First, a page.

WAUSAU, Wis. – A team of mechanical engineers funded by the Pentagon has an idea for saving the lives of troops in Iraq: An airless tire that won't go flat if shot or hit by shrapnel from a roadside bomb.
The tension of the plastic provides strength, allowing them to work just like air-filled tires, said Ali Manesh, the company's chief technology officer.
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The idea isn't entirely new, but Manesh is convinced he's found ways to overcome problems that have plagued other airless tires, such as dissipating the heat buildup that occurs when they're driven.
A handmade prototype has already been built, he said.
A flat tire on a vehicle like the Army's Humvee, especially in urban warfare, makes it vulnerable to an ambush, said Manesh, a mechanical engineer who spent five years developing his idea before the $11 million government contract was awarded.
"You can have all the armor in the world you want on a vehicle, but if the tire is vulnerable, it is going to stop the vehicle. What the military hopes to do is develop the next generation of tire to help alleviate that problem," said Jim Dobbs, a Resilient Technologies spokesman.
The goal is to have an airless tire survive what Chief Executive Officer Robert Lange calls the damage of "something shy of a land mine" so the vehicle can still drive away from the danger.
Resilient, a private research company founded in 2005, is owned equally by Augusta Systems Inc. in West Virginia, American Science and Technology Corp. in Chicago and WADAL Plastics Inc. in Medford, Wis.
Its only income so far is the defense contract, Lange said. The company also is seeking a patent for its invention.
The dream is to produce an airless tire — so far called the "non-pneumatic tire," or NPT — that could be sold commercially for passenger cars, he said.
Seven engineers and an office manager work at Resilient's office at a Wausau industrial park, testing and retesting models of Manesh's theories.
It is not a matter of whether his ideas work, only when, Manesh said. "The theory of it is sound. From theory to manufacturing, there is always glitches. Then you have to try to iron those out."
Charles Pergantis, a mechanical engineer for the Army Research Laboratory in Maryland, said Resilient has developed a "somewhat different structure" for an airless tire than has been done before.
"I think they have put together a good plan of attack on how to develop this thing," he said. "I am not sure if they are going to be meet all the successes that we want. They have some very, very interesting designs. It does sound very exciting."
Manesh refuses to discuss the details of his invention because a patent is pending.
Capt. Jason Stebbins, commander of the Wisconsin National Guard's 1158th Transportation Co., spent a year hauling equipment between Kuwait and Iraq. His big trucks traveled a combined 4.6 million miles, and his crews changed hundreds of flat tires because of punctures and blowouts.
The soldier had never heard of airless tires but likes the idea.
"I would like to have a set on my truck," Stebbins said.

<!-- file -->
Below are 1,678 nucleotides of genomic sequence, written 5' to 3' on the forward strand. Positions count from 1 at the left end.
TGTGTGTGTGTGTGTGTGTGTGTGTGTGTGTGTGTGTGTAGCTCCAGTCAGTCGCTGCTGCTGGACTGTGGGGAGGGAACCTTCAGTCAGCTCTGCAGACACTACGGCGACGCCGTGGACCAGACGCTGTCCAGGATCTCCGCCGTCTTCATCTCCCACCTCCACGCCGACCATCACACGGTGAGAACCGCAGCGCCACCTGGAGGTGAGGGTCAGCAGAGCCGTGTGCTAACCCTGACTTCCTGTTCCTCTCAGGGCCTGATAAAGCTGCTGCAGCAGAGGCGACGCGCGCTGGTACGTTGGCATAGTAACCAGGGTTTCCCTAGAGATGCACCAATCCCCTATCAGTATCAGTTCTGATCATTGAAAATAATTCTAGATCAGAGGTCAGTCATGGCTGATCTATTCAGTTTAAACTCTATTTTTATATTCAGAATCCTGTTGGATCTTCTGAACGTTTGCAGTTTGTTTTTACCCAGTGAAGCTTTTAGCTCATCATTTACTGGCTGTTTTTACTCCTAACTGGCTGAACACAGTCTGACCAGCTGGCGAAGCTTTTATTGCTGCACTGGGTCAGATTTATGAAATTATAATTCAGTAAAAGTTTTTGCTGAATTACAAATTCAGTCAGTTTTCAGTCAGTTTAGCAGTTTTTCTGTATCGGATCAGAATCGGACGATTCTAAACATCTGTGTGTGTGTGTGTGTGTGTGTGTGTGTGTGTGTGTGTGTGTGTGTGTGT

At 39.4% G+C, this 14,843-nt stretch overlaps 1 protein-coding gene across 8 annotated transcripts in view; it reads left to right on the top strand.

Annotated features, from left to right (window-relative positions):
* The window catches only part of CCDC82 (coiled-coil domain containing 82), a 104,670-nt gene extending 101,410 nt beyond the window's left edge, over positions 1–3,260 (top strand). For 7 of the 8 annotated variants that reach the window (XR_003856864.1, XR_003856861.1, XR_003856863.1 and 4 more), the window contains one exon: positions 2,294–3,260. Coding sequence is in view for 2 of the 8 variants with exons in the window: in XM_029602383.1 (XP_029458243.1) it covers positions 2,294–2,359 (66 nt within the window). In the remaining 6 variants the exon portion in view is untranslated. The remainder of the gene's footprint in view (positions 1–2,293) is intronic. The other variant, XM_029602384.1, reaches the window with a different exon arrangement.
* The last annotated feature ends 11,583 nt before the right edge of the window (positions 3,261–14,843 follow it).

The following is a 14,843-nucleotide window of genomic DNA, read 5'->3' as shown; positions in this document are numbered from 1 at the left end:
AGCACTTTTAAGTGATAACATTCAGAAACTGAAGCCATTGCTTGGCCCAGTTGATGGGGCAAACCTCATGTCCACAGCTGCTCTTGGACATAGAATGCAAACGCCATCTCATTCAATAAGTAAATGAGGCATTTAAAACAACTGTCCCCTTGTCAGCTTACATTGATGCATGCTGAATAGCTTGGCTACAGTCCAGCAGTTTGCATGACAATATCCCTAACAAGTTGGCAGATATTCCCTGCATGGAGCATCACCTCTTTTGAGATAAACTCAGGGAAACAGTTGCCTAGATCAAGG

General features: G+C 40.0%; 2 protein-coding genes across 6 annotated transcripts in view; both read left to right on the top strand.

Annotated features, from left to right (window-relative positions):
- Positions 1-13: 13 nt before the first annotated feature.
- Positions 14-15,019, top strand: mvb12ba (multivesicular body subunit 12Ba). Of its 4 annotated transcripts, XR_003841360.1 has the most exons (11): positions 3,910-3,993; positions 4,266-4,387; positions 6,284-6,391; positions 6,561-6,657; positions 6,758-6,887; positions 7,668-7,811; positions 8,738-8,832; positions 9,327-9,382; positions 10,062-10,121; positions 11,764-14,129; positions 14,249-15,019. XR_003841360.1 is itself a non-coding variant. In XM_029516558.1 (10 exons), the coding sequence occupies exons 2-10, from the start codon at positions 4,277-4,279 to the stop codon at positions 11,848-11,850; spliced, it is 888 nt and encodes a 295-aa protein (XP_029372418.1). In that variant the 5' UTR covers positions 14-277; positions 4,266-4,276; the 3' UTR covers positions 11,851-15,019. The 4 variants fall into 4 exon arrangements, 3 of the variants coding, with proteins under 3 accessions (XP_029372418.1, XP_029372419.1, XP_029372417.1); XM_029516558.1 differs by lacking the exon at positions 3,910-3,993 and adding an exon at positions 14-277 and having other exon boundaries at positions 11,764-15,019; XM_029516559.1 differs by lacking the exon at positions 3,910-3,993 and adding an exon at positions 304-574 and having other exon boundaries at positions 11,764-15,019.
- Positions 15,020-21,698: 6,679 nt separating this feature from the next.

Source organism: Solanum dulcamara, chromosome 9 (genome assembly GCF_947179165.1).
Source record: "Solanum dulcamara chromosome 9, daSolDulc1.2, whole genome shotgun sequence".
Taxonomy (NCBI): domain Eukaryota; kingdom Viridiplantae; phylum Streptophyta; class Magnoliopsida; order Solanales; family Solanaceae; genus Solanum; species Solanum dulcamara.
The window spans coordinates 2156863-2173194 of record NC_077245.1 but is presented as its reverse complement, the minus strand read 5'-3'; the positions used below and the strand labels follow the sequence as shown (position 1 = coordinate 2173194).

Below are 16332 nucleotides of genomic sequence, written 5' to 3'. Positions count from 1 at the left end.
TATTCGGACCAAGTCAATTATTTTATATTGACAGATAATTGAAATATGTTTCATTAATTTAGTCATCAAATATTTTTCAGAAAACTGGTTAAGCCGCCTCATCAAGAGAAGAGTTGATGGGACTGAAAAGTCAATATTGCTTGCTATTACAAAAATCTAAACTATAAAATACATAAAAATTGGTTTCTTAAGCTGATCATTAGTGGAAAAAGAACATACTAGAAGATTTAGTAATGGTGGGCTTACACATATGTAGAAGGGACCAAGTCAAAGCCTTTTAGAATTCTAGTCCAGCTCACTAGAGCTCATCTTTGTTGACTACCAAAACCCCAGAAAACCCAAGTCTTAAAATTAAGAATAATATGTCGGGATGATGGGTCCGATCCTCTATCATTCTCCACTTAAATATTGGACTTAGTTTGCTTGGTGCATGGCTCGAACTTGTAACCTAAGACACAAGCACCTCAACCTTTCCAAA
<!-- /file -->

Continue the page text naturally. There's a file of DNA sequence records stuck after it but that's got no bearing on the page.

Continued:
Pergantis said the Army uses what are called "run-flat" tires on some vehicles. They allow a vehicle some mobility even if the tires are flat. An airless tire is the next step, he said.
Paul Mehney, a spokesman for the Army's Tank Automotive Research Development Engineering Center in Warren, Mich., said the Army is interested in an airless tire for logistics reasons, too.
A smaller supply of tires would be needed because they would not be changed as frequently and they might be lighter than conventional tires, Mehney said.
In 2005, Michelin, one of the world's largest tire makers, unveiled an airless tire, calling it a "tweel" — flexible spokes fused with a flexible wheel surrounded by a tread of rubber and no air pressure.
The tweel was described as the most radical change in the industry since the radial tire was invented nearly 60 years ago. Time magazine named the tweel as one of the most amazing inventions of 2005, but no products are being sold yet.
All Manesh will say is the series of web-like cavities on his airless tire make it different than Michelin's tweel.
Lynn Mann, a spokeswoman for Michelin's North American headquarters in Greenville, S.C., said the company has developed airless tire prototypes for the military but has no contracts to provide them. Michelin is concentrating efforts on low-speed, low-weight uses of an airless tire on construction equipment first, she said.
"We are years away from having a passenger car application," Mann said. "We do have a very early prototype for a passenger car. When you get it up to a high speed, 50 or 60 mph, there is noticeable noise. We need to solve the noise issue."
The Army uses up to 200,000 tires for Humvees a year, said Lt. Col. William Wiggins, an Army spokesman at the Pentagon.
Pergantis of the Army Research Center said airless tires must provide comfort, no vibrations and little noise, in part because of the sophisticated electronics used in military vehicles.
Pergantis, who is monitoring Resilient's research, said it is way too early to predict whether the company's innovations clear the way for an airless tire that meets the Army's needs.
"They are a small company with some big ideas," he said. "They have a good team. They want to become another Goodyear." (GT)